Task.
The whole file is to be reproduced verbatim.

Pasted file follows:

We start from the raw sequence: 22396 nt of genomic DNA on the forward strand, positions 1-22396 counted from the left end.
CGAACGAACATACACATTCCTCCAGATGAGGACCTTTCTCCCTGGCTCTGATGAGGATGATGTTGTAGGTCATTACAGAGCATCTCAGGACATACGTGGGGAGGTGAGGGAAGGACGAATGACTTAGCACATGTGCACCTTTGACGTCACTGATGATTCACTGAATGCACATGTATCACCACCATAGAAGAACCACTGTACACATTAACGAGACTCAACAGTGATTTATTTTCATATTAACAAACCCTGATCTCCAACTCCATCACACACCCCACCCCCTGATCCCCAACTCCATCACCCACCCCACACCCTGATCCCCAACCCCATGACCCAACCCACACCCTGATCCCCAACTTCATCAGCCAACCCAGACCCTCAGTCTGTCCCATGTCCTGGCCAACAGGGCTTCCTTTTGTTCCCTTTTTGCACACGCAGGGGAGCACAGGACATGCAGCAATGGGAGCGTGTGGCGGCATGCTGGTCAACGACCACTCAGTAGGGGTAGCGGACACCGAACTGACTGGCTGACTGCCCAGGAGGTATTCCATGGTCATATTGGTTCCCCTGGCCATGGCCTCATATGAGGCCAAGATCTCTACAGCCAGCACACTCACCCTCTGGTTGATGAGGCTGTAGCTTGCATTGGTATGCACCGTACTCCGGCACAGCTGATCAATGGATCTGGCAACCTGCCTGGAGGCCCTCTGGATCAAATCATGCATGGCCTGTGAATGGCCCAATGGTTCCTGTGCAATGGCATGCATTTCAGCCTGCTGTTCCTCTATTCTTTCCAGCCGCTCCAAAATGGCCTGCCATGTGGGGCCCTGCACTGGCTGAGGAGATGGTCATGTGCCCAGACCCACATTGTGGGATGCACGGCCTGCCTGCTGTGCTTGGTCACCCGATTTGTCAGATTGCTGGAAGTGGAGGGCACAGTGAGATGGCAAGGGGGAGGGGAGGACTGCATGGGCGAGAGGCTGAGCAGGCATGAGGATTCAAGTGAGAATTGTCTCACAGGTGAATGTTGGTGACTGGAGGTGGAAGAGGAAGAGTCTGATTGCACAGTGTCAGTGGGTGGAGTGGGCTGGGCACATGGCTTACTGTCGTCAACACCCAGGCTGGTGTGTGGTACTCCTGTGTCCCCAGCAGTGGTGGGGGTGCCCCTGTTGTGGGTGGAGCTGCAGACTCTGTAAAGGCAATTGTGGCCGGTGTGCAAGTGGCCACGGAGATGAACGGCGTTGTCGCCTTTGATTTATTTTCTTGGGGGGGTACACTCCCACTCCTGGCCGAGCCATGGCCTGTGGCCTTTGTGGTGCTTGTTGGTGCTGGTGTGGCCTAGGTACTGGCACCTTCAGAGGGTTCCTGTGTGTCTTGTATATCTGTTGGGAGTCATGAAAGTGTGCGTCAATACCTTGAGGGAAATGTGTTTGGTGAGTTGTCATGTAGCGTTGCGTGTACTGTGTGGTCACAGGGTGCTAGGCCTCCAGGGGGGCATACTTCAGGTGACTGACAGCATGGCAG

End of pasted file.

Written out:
We start from the raw sequence: 22396 nt of genomic DNA on the forward strand, positions 1-22396 counted from the left end.
CGAACGAACATACACATTCCTCCAGATGAGGACCTTTCTCCCTGGCTCTGATGAGGATGATGTTGTAGGTCATTACAGAGCATCTCAGGACATACGTGGGGAGGTGAGGGAAGGACGAATGACTTAGCACATGTGCACCTTTGACGTCACTGATGATTCACTGAATGCACATGTATCACCACCATAGAAGAACCACTGTACACATTAACGAGACTCAACAGTGATTTATTTTCATATTAACAAACCCTGATCTCCAACTCCATCACACACCCCACCCCCTGATCCCCAACTCCATCACCCACCCCACACCCTGATCCCCAACCCCATGACCCAACCCACACCCTGATCCCCAACTTCATCAGCCAACCCAGACCCTCAGTCTGTCCCATGTCCTGGCCAACAGGGCTTCCTTTTGTTCCCTTTTTGCACACGCAGGGGAGCACAGGACATGCAGCAATGGGAGCGTGTGGCGGCATGCTGGTCAACGACCACTCAGTAGGGGTAGCGGACACCGAACTGACTGGCTGACTGCCCAGGAGGTATTCCATGGTCATATTGGTTCCCCTGGCCATGGCCTCATATGAGGCCAAGATCTCTACAGCCAGCACACTCACCCTCTGGTTGATGAGGCTGTAGCTTGCATTGGTATGCACCGTACTCCGGCACAGCTGATCAATGGATCTGGCAACCTGCCTGGAGGCCCTCTGGATCAAATCATGCATGGCCTGTGAATGGCCCAATGGTTCCTGTGCAATGGCATGCATTTCAGCCTGCTGTTCCTCTATTCTTTCCAGCCGCTCCAAAATGGCCTGCCATGTGGGGCCCTGCACTGGCTGAGGAGATGGTCATGTGCCCAGACCCACATTGTGGGATGCACGGCCTGCCTGCTGTGCTTGGTCACCCGATTTGTCAGATTGCTGGAAGTGGAGGGCACAGTGAGATGGCAAGGGGGAGGGGAGGACTGCATGGGCGAGAGGCTGAGCAGGCATGAGGATTCAAGTGAGAATTGTCTCACAGGTGAATGTTGGTGACTGGAGGTGGAAGAGGAAGAGTCTGATTGCACAGTGTCAGTGGGTGGAGTGGGCTGGGCACATGGCTTACTGTCGTCAACACCCAGGCTGGTGTGTGGTACTCCTGTGTCCCCAGCAGTGGTGGGGGTGCCCCTGTTGTGGGTGGAGCTGCAGACTCTGTAAAGGCAATTGTGGCCGGTGTGCAAGTGGCCACGGAGATGAACGGCGTTGTCGCCTTTGATTTATTTTCTTGGGGGGGTACACTCCCACTCCTGGCCGAGCCATGGCCTGTGGCCTTTGTGGTGCTTGTTGGTGCTGGTGTGGCCTAGGTACTGGCACCTTCAGAGGGTTCCTGTGTGTCTTGTATATCTGTTGGGAGTCATGAAAGTGTGCGTCAATACCTTGAGGGAAATGTGTTTGGTGAGTTGTCATGTAGCGTTGCGTGTACTGTGTGGTCACAGGGTGCTAGGCCTCCAGGGGGGCATACTTCAGGTGACTGACAGCATGGCAG